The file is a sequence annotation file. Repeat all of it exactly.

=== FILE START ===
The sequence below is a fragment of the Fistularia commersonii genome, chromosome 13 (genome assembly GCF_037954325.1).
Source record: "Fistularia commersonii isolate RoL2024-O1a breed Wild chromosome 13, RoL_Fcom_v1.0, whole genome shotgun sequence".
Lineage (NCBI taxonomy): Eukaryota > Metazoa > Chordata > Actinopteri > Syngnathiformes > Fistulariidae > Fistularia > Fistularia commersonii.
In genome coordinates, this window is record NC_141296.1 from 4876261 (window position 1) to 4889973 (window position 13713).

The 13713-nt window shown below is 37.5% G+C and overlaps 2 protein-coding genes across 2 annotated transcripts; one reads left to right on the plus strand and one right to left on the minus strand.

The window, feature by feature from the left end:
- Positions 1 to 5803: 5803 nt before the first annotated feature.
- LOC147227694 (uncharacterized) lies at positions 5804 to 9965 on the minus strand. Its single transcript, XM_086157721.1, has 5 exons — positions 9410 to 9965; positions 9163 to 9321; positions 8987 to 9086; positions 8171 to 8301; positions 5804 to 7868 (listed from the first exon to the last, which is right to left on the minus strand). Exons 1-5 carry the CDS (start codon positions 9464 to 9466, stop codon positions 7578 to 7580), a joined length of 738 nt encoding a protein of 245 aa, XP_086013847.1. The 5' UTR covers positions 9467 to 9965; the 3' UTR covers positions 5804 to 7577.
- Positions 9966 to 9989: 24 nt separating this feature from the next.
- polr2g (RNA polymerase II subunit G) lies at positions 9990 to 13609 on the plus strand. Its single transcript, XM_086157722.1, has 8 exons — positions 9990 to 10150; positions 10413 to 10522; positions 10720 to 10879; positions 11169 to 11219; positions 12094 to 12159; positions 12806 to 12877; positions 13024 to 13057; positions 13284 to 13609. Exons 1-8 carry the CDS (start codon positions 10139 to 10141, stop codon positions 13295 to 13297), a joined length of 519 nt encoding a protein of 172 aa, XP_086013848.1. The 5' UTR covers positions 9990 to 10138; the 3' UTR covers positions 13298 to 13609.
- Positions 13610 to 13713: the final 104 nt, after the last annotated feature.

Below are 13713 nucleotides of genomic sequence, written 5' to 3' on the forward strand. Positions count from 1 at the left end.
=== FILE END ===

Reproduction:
The sequence below is a fragment of the Fistularia commersonii genome, chromosome 13 (genome assembly GCF_037954325.1).
Source record: "Fistularia commersonii isolate RoL2024-O1a breed Wild chromosome 13, RoL_Fcom_v1.0, whole genome shotgun sequence".
Lineage (NCBI taxonomy): Eukaryota > Metazoa > Chordata > Actinopteri > Syngnathiformes > Fistulariidae > Fistularia > Fistularia commersonii.
In genome coordinates, this window is record NC_141296.1 from 4876261 (window position 1) to 4889973 (window position 13713).

The 13713-nt window shown below is 37.5% G+C and overlaps 2 protein-coding genes across 2 annotated transcripts; one reads left to right on the plus strand and one right to left on the minus strand.

The window, feature by feature from the left end:
- Positions 1 to 5803: 5803 nt before the first annotated feature.
- LOC147227694 (uncharacterized) lies at positions 5804 to 9965 on the minus strand. Its single transcript, XM_086157721.1, has 5 exons — positions 9410 to 9965; positions 9163 to 9321; positions 8987 to 9086; positions 8171 to 8301; positions 5804 to 7868 (listed from the first exon to the last, which is right to left on the minus strand). Exons 1-5 carry the CDS (start codon positions 9464 to 9466, stop codon positions 7578 to 7580), a joined length of 738 nt encoding a protein of 245 aa, XP_086013847.1. The 5' UTR covers positions 9467 to 9965; the 3' UTR covers positions 5804 to 7577.
- Positions 9966 to 9989: 24 nt separating this feature from the next.
- polr2g (RNA polymerase II subunit G) lies at positions 9990 to 13609 on the plus strand. Its single transcript, XM_086157722.1, has 8 exons — positions 9990 to 10150; positions 10413 to 10522; positions 10720 to 10879; positions 11169 to 11219; positions 12094 to 12159; positions 12806 to 12877; positions 13024 to 13057; positions 13284 to 13609. Exons 1-8 carry the CDS (start codon positions 10139 to 10141, stop codon positions 13295 to 13297), a joined length of 519 nt encoding a protein of 172 aa, XP_086013848.1. The 5' UTR covers positions 9990 to 10138; the 3' UTR covers positions 13298 to 13609.
- Positions 13610 to 13713: the final 104 nt, after the last annotated feature.

Below are 13713 nucleotides of genomic sequence, written 5' to 3' on the forward strand. Positions count from 1 at the left end.